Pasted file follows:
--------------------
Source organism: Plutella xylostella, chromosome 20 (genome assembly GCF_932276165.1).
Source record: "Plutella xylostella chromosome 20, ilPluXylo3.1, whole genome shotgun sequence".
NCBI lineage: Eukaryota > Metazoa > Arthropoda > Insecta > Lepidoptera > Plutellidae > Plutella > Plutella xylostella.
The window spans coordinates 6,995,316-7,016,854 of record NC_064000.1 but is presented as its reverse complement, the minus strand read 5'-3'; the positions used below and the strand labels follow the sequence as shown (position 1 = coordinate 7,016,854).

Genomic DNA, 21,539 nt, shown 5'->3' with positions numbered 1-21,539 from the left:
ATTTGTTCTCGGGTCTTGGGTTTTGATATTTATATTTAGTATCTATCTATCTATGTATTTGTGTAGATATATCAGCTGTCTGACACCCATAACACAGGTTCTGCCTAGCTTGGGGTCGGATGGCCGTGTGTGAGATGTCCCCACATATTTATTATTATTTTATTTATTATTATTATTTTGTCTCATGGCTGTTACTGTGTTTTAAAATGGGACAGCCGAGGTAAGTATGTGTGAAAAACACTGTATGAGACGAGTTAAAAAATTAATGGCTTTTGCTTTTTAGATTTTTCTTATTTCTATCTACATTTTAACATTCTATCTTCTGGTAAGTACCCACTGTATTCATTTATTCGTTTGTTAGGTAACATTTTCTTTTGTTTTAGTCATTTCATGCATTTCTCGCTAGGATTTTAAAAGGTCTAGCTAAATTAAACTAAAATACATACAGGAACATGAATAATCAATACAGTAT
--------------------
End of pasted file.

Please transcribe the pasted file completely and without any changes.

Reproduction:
Source organism: Plutella xylostella, chromosome 20 (genome assembly GCF_932276165.1).
Source record: "Plutella xylostella chromosome 20, ilPluXylo3.1, whole genome shotgun sequence".
NCBI lineage: Eukaryota > Metazoa > Arthropoda > Insecta > Lepidoptera > Plutellidae > Plutella > Plutella xylostella.
The window spans coordinates 6,995,316-7,016,854 of record NC_064000.1 but is presented as its reverse complement, the minus strand read 5'-3'; the positions used below and the strand labels follow the sequence as shown (position 1 = coordinate 7,016,854).

Genomic DNA, 21,539 nt, shown 5'->3' with positions numbered 1-21,539 from the left:
ATTTGTTCTCGGGTCTTGGGTTTTGATATTTATATTTAGTATCTATCTATCTATGTATTTGTGTAGATATATCAGCTGTCTGACACCCATAACACAGGTTCTGCCTAGCTTGGGGTCGGATGGCCGTGTGTGAGATGTCCCCACATATTTATTATTATTTTATTTATTATTATTATTTTGTCTCATGGCTGTTACTGTGTTTTAAAATGGGACAGCCGAGGTAAGTATGTGTGAAAAACACTGTATGAGACGAGTTAAAAAATTAATGGCTTTTGCTTTTTAGATTTTTCTTATTTCTATCTACATTTTAACATTCTATCTTCTGGTAAGTACCCACTGTATTCATTTATTCGTTTGTTAGGTAACATTTTCTTTTGTTTTAGTCATTTCATGCATTTCTCGCTAGGATTTTAAAAGGTCTAGCTAAATTAAACTAAAATACATACAGGAACATGAATAATCAATACAGTAT